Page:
In addition, the banking group is aware of the opportunity to attract and retain talent through these policies; “It is essential to make the employee understand that he works in a good company, that he takes care of himself and that he can grow, not only as a professional but as a person. There are aspects like salary and vacation that were decisive in other times, but today the aspect of well-being is valued more, ”concludes Vernica.

After ING’s intervention, a round table was opened with the most important companies in the insurance sector on the digital transformation and the future of the sector. Elena Vidal, Director of Quality and New Services at Segurcaixa Adeslas, explained that the concept of digital transformation is really a process of change in the way patients, doctors and insurers should operate. “Always with a common goal, to seek the best health outcomes for our clients / patients and to ensure efficiency and sustainability.”

Alberto E. Porciani, CEO of Top Doctors thinks that the big challenge lies with the healthcare professionals: “We believe that the big challenge is not the patient, who is already undergoing transformation, but the doctor who needs support to learn how to use technological tools that allow you to evolve your consultation towards a phygital model, in which face-to-face medical appointments coexist with online appointments, carried out through Telemedicine platforms that provide the same service and with the same guarantees ”. Jess Jernimo, director of digital transformation at Sanitas, believes that the pandemic, although having been a very difficult time, has opened up opportunities for digital transformation, “the only good thing about the pandemic is that it has was a great precipitator of the digital transformation in The sector. In the midst of the pandemic, we managed to do over 5,000 telematic consultations per day and now, over time, many are still going on. With what we think it has become to stay, basically the telemedicine and video counseling part ”.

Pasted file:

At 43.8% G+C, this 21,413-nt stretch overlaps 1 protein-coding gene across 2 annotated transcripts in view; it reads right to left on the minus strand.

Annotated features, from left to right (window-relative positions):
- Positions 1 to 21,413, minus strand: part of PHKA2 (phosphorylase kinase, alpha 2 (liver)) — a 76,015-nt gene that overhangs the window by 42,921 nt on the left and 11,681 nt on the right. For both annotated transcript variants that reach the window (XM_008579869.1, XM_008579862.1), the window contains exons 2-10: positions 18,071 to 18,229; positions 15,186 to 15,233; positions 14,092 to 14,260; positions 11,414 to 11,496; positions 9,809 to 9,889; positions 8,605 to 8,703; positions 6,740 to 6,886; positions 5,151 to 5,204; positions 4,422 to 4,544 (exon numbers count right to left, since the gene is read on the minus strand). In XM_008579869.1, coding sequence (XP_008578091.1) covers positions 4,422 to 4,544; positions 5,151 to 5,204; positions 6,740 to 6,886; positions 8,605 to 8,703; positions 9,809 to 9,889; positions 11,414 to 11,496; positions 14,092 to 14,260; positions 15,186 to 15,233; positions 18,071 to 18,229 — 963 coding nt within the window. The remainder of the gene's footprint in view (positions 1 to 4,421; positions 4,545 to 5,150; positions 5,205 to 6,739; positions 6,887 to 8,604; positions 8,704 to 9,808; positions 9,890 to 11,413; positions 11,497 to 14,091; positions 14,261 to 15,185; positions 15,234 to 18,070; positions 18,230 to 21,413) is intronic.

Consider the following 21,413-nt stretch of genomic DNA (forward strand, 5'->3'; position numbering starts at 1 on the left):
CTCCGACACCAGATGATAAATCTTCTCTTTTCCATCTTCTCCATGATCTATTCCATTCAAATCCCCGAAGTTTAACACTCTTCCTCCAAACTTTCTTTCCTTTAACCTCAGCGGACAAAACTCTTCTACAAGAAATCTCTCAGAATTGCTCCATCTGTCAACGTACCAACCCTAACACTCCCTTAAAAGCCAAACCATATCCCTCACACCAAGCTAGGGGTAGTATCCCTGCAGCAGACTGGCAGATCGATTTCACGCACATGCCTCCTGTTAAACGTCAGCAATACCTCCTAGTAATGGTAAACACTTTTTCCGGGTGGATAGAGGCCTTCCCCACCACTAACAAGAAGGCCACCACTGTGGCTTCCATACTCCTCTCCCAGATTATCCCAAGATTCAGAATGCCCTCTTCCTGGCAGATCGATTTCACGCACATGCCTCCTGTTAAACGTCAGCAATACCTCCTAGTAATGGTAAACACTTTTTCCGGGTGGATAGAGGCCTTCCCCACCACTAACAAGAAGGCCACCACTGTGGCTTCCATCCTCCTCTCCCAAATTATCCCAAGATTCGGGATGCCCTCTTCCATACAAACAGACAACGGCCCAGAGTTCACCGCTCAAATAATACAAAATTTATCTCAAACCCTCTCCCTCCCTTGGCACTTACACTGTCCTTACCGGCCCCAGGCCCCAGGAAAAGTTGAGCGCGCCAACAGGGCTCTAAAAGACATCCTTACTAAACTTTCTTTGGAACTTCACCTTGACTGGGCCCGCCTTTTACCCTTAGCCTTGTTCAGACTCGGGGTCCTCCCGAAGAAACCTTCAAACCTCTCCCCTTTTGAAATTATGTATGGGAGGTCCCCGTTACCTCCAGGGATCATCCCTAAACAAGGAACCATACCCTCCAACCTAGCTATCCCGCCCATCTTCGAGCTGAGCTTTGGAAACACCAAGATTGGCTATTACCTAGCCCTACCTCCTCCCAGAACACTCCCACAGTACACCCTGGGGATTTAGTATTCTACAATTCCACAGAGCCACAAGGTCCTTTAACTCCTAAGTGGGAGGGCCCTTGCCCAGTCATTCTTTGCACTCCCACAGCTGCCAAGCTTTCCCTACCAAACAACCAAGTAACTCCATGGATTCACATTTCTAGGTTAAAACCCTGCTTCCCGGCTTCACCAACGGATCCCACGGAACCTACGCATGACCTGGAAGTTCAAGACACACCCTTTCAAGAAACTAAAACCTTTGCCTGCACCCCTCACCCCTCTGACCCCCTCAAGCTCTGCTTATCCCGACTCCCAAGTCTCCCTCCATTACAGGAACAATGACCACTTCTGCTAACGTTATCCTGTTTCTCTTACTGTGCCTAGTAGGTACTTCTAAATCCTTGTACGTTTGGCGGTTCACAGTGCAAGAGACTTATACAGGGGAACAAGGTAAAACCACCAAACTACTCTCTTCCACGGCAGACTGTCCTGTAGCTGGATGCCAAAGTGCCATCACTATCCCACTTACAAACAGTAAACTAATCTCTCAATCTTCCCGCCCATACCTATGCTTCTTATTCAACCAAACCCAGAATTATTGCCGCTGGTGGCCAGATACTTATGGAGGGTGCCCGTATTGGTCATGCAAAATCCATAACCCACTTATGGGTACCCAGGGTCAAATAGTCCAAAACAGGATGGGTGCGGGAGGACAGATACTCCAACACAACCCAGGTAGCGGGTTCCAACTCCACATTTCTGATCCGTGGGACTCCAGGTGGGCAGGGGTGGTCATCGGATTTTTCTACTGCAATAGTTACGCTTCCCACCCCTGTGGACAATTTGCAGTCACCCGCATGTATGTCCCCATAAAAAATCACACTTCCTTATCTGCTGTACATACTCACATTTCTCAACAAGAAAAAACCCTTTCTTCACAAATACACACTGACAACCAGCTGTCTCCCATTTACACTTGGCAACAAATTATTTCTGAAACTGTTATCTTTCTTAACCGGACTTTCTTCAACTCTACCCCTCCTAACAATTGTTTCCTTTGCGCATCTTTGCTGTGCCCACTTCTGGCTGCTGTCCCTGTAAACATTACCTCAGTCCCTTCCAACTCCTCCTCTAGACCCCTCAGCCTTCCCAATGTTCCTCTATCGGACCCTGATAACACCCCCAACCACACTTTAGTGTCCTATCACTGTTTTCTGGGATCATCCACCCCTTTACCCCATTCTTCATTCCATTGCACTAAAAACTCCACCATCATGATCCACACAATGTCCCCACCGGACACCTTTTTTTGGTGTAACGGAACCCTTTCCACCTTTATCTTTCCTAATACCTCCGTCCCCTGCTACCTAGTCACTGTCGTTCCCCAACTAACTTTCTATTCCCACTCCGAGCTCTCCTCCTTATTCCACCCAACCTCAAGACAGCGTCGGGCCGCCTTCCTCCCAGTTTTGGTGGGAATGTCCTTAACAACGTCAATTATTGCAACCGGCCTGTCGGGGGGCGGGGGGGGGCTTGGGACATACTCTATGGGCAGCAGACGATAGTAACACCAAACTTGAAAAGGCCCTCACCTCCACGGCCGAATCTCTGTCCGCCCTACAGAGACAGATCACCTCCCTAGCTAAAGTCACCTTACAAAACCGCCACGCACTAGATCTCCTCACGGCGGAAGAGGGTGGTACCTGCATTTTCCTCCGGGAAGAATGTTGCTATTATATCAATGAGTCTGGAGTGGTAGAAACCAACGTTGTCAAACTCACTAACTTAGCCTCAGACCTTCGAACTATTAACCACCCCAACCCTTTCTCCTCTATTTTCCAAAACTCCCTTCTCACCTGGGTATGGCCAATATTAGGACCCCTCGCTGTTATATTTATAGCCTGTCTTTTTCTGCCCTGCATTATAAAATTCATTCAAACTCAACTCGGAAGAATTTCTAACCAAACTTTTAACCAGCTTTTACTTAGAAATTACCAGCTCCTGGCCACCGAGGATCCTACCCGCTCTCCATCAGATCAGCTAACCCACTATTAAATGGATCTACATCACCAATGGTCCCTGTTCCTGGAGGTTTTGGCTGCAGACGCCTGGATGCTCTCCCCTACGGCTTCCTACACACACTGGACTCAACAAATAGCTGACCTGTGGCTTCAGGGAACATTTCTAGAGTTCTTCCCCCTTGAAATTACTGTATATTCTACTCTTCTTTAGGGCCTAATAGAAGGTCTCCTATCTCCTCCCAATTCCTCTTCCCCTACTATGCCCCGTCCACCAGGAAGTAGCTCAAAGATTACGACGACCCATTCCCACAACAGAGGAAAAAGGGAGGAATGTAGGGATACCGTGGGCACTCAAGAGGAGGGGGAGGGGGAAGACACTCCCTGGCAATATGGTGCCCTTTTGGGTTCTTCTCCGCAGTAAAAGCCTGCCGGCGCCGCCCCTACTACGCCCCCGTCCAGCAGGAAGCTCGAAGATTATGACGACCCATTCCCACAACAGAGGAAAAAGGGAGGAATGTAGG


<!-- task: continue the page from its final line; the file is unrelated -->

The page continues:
Finally, Julio Lorca, DKV Digital Health Development Director, believes that the insurance environment must evolve, from an economic level towards a personalization of individualized plans.

“We need to think more about the emotional part of the patient and not about his rationalization of concepts. Insurers must move from the status of intermediary to that of partner / partner of the end customer. And that poses challenges. The world we are going to is not defined; we will have a lot of volatility, a great virtualization of the sector and we must remove the superfluous while thinking of the customer ”.